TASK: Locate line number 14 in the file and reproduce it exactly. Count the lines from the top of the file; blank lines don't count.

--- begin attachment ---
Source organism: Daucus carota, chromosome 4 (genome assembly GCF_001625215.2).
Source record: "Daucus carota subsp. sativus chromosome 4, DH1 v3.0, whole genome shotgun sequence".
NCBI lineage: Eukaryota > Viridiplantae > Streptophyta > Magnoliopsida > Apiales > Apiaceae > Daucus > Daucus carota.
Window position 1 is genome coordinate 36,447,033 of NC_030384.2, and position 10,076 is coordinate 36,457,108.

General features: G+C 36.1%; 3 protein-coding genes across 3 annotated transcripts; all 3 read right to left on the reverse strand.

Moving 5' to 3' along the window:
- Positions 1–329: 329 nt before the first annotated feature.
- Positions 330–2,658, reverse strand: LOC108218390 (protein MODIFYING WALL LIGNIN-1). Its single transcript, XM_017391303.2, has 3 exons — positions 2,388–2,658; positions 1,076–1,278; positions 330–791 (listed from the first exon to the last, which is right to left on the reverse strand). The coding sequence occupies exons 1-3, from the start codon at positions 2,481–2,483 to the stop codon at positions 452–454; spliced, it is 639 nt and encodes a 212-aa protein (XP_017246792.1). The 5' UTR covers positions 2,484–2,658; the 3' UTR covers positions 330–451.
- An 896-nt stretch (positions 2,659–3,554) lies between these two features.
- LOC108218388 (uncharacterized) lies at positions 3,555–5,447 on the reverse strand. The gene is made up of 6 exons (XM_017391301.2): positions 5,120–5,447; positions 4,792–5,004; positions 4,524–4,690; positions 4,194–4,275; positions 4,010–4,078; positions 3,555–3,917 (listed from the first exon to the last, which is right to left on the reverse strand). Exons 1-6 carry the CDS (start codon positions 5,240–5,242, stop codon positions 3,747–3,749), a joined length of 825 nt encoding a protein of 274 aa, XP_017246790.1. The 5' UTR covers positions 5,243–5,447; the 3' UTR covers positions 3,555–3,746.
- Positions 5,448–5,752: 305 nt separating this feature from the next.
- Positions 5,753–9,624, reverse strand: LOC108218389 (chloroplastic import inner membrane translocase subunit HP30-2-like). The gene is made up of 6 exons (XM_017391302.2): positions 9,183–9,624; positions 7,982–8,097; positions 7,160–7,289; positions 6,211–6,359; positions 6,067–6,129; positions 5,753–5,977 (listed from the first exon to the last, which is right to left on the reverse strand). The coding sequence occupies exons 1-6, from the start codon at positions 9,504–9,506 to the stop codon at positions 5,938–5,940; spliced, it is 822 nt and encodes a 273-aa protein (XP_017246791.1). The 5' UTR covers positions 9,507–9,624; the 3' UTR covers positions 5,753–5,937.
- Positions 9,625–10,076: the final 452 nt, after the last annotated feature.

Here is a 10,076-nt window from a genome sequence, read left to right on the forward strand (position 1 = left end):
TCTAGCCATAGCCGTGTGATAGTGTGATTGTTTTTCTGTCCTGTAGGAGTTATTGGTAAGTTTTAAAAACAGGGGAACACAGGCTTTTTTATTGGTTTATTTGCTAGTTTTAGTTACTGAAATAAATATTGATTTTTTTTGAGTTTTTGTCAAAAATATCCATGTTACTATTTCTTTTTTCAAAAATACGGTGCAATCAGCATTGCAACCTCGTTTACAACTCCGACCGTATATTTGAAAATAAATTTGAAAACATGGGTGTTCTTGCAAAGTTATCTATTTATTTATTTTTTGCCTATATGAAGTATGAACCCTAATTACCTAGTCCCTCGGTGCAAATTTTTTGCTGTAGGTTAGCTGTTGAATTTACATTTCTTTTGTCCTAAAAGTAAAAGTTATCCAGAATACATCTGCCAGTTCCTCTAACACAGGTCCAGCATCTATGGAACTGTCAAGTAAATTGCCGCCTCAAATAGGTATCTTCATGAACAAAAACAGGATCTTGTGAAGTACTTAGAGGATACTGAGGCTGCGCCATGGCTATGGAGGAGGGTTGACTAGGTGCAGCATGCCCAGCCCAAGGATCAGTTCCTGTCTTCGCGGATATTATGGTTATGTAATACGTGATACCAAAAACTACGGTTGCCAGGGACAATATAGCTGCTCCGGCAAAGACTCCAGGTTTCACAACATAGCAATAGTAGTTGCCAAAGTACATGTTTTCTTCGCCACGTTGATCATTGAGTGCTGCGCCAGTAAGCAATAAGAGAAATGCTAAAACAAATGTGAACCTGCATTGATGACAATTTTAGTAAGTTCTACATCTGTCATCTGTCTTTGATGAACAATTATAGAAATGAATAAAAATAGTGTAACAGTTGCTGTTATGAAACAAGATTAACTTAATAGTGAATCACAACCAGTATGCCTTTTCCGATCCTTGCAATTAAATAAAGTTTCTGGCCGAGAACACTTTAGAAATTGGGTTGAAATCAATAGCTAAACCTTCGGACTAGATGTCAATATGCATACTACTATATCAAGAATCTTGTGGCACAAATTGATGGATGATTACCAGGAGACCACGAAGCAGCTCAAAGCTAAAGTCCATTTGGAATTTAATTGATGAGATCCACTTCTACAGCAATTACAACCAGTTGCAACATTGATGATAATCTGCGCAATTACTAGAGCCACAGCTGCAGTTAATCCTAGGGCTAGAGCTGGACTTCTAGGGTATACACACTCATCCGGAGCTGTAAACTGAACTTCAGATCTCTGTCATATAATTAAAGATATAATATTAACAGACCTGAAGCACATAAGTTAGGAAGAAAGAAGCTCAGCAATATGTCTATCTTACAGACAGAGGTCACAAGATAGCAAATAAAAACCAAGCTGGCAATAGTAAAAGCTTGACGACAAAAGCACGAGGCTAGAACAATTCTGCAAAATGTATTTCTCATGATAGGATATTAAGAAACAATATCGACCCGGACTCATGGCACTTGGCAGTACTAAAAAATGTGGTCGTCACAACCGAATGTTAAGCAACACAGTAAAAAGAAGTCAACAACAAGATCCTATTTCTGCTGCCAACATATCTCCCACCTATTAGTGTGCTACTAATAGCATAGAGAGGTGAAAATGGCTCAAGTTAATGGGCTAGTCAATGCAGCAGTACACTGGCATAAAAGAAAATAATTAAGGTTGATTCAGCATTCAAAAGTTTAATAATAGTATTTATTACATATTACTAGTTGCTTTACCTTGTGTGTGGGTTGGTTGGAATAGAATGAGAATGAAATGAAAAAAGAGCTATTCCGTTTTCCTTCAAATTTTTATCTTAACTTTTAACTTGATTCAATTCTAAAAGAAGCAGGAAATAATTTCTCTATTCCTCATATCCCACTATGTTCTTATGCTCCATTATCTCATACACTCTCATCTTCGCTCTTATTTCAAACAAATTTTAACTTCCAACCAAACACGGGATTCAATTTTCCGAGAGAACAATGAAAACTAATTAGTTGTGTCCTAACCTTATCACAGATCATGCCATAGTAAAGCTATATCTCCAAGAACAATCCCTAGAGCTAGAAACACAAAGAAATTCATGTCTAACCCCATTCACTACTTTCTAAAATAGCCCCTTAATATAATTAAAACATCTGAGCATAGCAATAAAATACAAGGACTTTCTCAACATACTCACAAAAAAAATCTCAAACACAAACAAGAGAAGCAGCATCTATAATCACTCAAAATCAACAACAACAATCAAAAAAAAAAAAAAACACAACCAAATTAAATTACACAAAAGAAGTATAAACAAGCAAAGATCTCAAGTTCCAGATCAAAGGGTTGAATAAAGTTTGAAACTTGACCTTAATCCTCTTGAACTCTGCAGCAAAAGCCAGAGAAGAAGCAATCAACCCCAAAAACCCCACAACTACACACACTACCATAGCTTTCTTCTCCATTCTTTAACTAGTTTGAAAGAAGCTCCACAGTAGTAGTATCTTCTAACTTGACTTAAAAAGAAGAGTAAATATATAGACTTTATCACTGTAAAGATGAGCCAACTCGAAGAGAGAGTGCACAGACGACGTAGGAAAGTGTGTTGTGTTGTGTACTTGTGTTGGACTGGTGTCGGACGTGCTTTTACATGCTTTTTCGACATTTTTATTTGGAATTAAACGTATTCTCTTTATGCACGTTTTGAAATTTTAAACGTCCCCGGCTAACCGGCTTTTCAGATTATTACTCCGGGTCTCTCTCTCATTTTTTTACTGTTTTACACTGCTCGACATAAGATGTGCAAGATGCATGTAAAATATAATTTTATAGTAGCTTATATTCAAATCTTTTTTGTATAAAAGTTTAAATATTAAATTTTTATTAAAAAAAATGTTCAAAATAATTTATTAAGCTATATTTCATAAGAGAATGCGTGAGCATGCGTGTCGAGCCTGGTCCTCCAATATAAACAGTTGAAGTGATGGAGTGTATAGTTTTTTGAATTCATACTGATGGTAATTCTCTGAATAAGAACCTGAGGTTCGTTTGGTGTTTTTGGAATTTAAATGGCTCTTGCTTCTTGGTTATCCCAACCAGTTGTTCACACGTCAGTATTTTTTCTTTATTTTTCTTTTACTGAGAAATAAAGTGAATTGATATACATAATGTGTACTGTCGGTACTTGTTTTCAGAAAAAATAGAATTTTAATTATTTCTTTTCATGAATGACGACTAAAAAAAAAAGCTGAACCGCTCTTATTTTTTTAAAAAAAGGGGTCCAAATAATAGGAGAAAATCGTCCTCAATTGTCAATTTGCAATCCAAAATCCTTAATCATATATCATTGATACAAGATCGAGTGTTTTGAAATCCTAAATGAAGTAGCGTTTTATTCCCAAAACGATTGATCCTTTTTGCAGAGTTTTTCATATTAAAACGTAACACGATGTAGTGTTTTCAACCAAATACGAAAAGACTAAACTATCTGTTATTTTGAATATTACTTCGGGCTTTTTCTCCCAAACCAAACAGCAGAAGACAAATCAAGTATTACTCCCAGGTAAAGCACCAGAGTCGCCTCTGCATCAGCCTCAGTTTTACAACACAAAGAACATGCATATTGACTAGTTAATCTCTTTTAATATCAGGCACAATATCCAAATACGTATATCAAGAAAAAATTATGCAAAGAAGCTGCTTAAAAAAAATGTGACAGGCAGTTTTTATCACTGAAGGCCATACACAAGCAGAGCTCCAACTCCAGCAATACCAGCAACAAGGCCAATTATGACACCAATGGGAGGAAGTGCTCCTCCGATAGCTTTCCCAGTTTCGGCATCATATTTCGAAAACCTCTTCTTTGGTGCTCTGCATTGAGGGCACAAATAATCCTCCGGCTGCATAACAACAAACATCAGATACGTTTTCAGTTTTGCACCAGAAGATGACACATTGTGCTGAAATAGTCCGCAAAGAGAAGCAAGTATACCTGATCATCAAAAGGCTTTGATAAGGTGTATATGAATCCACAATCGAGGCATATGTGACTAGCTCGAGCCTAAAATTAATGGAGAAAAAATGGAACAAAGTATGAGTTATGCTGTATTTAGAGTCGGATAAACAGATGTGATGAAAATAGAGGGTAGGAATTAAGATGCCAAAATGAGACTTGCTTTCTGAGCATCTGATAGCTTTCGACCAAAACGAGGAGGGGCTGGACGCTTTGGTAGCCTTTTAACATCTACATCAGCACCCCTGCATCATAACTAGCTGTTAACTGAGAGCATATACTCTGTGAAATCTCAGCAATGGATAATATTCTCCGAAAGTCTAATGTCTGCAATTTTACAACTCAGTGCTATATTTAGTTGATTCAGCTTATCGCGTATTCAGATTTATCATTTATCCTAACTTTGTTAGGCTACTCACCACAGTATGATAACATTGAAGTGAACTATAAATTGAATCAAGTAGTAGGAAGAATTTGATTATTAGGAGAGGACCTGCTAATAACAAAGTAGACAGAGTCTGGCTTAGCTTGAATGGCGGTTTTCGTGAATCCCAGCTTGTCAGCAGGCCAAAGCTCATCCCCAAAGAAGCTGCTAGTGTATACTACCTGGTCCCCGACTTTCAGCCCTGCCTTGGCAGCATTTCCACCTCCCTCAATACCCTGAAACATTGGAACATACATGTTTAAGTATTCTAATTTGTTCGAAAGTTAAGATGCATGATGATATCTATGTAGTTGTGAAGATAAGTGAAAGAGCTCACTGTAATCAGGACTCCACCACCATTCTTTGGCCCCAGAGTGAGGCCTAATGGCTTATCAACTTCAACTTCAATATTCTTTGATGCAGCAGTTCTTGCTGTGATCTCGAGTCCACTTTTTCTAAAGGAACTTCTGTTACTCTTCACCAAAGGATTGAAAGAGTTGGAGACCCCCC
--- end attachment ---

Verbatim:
Here is a 10,076-nt window from a genome sequence, read left to right on the forward strand (position 1 = left end):